Yeah, guys, these systems could collapse at any time (because we continue to increase their complexity and therefore their inherent fragility), but if people took proper steps before said collapse (organize, localize, communitize), they wouldn’t have to fight for survival.
Also, the system that allows for city water in the desert and Just-In-Time resupplied grocery stores is a fundamentally unsustainable one powered by ancient sunlight, a blip on the long timeline. The only smart thing to do would be to consider ways of living outside that matrix of control, or better yet, make it obsolete!

Next comment: in their collapse scenario, “Nobody’s going to be able to be governed.”
WAIT, WHAT? I’m pretty sure this means ‘The government won’t be able to govern its citizens!’, or, more accurately, ‘The top-of-the-pyramid elites will have lost their grasp on the systems used to exert control over the rest of the pyramid’.
C’mon, what would be so bad about that? You’d think such a scenario would be fully embraced by an open-minded citizenry of ‘freedom enthusiasts’, because I don’t think any sane person really wants to be governed—but then again, we live in a culture that’s been drilling into our heads the meme that we should want to be governed for the last 5,000 years, so sane people are a rare commodity.

They conclude their talk-to-the-camera portion by admonishing “If you don’t have a plan to get out of civilization and get to a bug-out location, you’ll be caught up in the mess!” Hey, for once, we are in agreement!: getting out of civilization is the only way to ensure one’s survival.
endangered-species
So why are these guys not taking their own advice (we’re told they live in the ’burbs and have corporate jobs, which would suggest they’re entrenched in the very System that makes their collapse all but inevitable)? I guess when they said ‘get out of civilization’ they just meant ‘get out of the city’, not ‘get out of the entire life-destroying Matrix’. Ugh. Hey, don’t expect things to change if you can’t see the bars of your cage.

We’re told that their family has ‘been preppers’ for 40 years, going all the way back to their grandma. They say that their “family has a preparedness mindset”…yeah, guys, because you’re Mormons; it’s a tenet to have years and years of stuff stored up, so that the members of your made-up cult will outlive the other made-up cults.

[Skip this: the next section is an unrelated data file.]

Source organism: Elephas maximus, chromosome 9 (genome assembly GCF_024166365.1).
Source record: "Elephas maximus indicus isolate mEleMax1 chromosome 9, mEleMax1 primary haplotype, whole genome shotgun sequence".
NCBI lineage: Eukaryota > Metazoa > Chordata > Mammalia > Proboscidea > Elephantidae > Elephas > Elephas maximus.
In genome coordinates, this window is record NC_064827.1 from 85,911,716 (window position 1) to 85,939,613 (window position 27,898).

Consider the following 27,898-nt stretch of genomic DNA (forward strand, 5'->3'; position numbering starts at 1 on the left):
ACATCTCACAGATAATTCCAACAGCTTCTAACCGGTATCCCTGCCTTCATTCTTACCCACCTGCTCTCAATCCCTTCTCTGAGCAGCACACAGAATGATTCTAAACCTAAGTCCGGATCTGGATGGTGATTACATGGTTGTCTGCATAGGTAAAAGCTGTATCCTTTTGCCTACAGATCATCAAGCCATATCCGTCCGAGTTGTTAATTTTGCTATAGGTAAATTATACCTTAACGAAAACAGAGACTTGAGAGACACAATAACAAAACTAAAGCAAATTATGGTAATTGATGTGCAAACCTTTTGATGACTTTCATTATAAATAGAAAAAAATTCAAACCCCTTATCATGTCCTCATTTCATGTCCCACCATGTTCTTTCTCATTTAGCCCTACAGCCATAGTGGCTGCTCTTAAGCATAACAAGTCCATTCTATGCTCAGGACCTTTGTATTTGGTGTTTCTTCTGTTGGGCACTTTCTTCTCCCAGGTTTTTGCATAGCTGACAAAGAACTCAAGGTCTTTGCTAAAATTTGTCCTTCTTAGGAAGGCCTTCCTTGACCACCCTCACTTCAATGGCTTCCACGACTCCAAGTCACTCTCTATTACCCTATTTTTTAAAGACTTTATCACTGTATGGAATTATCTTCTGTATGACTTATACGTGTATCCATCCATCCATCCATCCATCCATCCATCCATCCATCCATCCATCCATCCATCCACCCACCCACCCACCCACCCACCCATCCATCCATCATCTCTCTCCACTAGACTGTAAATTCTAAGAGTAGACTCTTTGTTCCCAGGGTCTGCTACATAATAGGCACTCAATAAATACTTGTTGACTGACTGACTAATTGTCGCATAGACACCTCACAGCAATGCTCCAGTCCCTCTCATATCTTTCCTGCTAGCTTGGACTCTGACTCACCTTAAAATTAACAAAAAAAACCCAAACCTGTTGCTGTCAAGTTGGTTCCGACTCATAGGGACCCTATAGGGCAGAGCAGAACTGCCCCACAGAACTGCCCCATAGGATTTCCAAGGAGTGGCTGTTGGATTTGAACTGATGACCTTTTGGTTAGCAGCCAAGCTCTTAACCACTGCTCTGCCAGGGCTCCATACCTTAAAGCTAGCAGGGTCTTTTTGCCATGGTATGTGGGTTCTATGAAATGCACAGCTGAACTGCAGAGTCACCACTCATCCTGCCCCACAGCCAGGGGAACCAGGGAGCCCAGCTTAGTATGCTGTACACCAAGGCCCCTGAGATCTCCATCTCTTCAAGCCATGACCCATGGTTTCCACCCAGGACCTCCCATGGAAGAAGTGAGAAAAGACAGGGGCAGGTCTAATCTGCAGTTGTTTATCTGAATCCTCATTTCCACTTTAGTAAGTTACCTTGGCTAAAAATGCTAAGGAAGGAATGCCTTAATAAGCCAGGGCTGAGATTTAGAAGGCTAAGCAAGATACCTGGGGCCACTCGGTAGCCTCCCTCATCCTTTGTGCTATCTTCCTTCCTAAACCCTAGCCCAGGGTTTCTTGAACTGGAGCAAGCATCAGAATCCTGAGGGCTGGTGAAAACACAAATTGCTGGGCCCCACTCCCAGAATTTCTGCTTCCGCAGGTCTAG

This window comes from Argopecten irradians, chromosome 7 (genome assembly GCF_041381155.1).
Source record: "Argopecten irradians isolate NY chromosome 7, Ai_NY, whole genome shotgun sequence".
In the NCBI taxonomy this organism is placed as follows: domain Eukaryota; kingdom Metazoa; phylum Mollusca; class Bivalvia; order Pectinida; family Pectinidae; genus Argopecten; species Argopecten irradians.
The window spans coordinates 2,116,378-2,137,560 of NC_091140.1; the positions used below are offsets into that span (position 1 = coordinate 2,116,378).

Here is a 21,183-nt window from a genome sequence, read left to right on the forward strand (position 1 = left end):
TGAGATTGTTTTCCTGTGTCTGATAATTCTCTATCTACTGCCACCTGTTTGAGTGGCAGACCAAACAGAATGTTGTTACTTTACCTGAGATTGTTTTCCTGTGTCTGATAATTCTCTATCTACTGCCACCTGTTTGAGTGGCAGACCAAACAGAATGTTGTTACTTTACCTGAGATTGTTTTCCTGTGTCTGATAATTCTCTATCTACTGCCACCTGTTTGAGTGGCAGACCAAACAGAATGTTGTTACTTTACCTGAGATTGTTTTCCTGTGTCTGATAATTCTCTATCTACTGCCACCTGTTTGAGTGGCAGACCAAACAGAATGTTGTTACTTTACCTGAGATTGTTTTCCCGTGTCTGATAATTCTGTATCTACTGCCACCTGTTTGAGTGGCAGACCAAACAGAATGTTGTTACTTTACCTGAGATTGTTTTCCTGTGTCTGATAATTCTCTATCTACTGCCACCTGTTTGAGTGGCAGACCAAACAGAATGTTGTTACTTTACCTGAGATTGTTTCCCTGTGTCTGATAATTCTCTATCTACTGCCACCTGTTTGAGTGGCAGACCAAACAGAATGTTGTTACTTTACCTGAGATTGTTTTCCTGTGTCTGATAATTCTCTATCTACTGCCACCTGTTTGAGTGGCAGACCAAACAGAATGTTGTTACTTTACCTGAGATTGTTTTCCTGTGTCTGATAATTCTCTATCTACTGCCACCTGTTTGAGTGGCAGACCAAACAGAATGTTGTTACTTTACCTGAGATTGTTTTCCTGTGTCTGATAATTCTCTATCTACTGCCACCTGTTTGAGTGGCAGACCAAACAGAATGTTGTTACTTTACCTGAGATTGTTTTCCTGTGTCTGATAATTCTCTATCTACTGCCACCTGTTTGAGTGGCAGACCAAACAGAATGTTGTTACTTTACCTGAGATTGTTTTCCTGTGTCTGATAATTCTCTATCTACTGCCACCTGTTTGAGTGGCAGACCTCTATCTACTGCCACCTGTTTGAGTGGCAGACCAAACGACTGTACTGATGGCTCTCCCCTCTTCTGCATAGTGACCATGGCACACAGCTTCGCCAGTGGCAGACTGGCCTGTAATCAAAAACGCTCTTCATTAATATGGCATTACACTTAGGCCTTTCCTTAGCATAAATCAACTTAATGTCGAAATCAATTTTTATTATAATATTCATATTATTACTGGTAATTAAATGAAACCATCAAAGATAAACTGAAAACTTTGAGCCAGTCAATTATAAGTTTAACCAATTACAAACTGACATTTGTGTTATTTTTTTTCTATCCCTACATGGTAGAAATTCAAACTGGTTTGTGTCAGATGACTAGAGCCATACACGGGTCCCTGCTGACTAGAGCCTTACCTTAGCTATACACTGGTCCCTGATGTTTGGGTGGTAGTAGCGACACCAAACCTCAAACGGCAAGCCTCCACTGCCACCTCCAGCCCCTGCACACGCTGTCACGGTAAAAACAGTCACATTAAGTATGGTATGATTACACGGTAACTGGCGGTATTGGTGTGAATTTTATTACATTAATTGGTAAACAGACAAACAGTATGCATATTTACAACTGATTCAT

‘Show-off preps’ time: food stored, water and filter, and 5,000 gallons fuel, “so that when doomsday comes, we’ll have all the comforts of home for several years.”
Hey guys, you do realize that all those comforts of home are part and parcel of that civilization you said to get out of, right? If the aim of your post-disaster living is just to prolong and perpetuate the unsustainable pre-disaster lifestyle of comfort and convenience…well, you’re just setting yourself to fail. Again.

Anyway, the guys think that all their preps “will make them a target”. Well, yeah, now, because they’ve broadcast the details to the world. If they actually downscaled and lived quietly off the grid, who would know? Of course, that would make for ‘boring’ (read: possibly educational) TV, so they decide to build themselves a ridgetop ‘sniper tower’ (with zipline)!

Man, one thing’s for sure, watching this show has really strengthened my ability to read between the lines. I would guess what we’re really seeing here are a couple of city slickers building a zipline tower for the kids to play on when the family gets together at grandma’s house, calling it a ‘sniper tower’ to get it on TV and/or have NatGeo pay for it, and bringing in a prior serviceman to complete the illusion.

So Bret and Shane get their vet sniper to come in, take some long-distance shots, and give the project his seal of approval. We then waste some time watching kids work harder-not-smarter dragging materials up the hill. There’s a discouraging moment when one of the guys’ younger cousins observes, “Prepping seems like a lot of hard work: you have to buy a lot of stuff and build a lot of stuff!” Well, yeah, if you’re going off what we’re shown on DP, or if your goal is to continue living within the System and become a capital-P, self-identified Prepper.
On the other hand, rewilding/unlearning/unbranding, enlightening oneself on big-picture issues (learn to recognize root causes!), building community, and increasing one’s self-reliance are often extremely cheap, if not gratis (and pay off way more!).

Once they get the ‘tower’ built, they string a cable down to a tree at the bottom of the hill—allegedly a quick-escape zipline. As a ‘professional zipliner’ (I am literally paid to fly through the trees), this is an area in which I have extensive experience.
Now, on my outfit’s 440-feet-long, 30-feet-of-drop zipline, most folks hit speeds in the mid-twenties (mph). And yet, simple trigonometry tells me that our line has a downward angle of only 3.9 degrees. Compare this to the Maggio’s homemade cable, which we’re told is 250 horizontal feet, with a vertical drop of 70 feet; this works out to a downward angle of around sixteen degrees! And yet, when they send a couple of sand-filled tires (to approximate someone’s weight) down the line, the guys act totally surprised that they come in like a meteor and plow into a tree! Well, duh! Those tires were probably pushing 60!